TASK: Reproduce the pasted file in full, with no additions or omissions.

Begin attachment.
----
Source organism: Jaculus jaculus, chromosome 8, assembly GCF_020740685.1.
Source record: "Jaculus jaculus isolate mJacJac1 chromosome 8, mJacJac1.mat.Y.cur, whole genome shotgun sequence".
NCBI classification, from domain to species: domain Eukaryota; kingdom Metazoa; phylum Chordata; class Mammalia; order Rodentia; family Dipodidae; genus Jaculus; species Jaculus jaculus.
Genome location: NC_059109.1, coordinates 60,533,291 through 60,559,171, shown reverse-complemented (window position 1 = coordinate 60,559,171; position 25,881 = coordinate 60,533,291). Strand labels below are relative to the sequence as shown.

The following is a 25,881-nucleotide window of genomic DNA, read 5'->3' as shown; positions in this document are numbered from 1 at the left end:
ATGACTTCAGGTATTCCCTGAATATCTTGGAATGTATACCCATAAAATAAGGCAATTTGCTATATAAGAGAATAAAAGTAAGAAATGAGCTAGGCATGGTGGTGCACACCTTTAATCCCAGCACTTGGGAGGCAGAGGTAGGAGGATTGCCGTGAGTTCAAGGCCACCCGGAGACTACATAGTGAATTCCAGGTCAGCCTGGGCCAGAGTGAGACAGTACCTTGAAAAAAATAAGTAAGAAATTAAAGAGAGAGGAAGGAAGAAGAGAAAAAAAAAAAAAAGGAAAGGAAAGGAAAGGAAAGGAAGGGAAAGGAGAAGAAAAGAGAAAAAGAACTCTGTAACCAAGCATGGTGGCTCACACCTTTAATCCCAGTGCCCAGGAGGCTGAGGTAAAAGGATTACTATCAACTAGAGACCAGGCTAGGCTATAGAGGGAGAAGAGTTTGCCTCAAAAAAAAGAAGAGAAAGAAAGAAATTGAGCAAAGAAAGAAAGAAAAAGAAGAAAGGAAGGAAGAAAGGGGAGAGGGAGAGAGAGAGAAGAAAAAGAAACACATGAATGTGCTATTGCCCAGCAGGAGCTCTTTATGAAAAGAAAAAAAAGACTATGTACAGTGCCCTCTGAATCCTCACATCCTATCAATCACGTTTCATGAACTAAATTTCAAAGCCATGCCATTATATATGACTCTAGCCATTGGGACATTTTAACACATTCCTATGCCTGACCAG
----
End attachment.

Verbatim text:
Source organism: Jaculus jaculus, chromosome 8, assembly GCF_020740685.1.
Source record: "Jaculus jaculus isolate mJacJac1 chromosome 8, mJacJac1.mat.Y.cur, whole genome shotgun sequence".
NCBI classification, from domain to species: domain Eukaryota; kingdom Metazoa; phylum Chordata; class Mammalia; order Rodentia; family Dipodidae; genus Jaculus; species Jaculus jaculus.
Genome location: NC_059109.1, coordinates 60,533,291 through 60,559,171, shown reverse-complemented (window position 1 = coordinate 60,559,171; position 25,881 = coordinate 60,533,291). Strand labels below are relative to the sequence as shown.

The following is a 25,881-nucleotide window of genomic DNA, read 5'->3' as shown; positions in this document are numbered from 1 at the left end:
ATGACTTCAGGTATTCCCTGAATATCTTGGAATGTATACCCATAAAATAAGGCAATTTGCTATATAAGAGAATAAAAGTAAGAAATGAGCTAGGCATGGTGGTGCACACCTTTAATCCCAGCACTTGGGAGGCAGAGGTAGGAGGATTGCCGTGAGTTCAAGGCCACCCGGAGACTACATAGTGAATTCCAGGTCAGCCTGGGCCAGAGTGAGACAGTACCTTGAAAAAAATAAGTAAGAAATTAAAGAGAGAGGAAGGAAGAAGAGAAAAAAAAAAAAAAGGAAAGGAAAGGAAAGGAAAGGAAGGGAAAGGAGAAGAAAAGAGAAAAAGAACTCTGTAACCAAGCATGGTGGCTCACACCTTTAATCCCAGTGCCCAGGAGGCTGAGGTAAAAGGATTACTATCAACTAGAGACCAGGCTAGGCTATAGAGGGAGAAGAGTTTGCCTCAAAAAAAAGAAGAGAAAGAAAGAAATTGAGCAAAGAAAGAAAGAAAAAGAAGAAAGGAAGGAAGAAAGGGGAGAGGGAGAGAGAGAGAAGAAAAAGAAACACATGAATGTGCTATTGCCCAGCAGGAGCTCTTTATGAAAAGAAAAAAAAGACTATGTACAGTGCCCTCTGAATCCTCACATCCTATCAATCACGTTTCATGAACTAAATTTCAAAGCCATGCCATTATATATGACTCTAGCCATTGGGACATTTTAACACATTCCTATGCCTGACCAG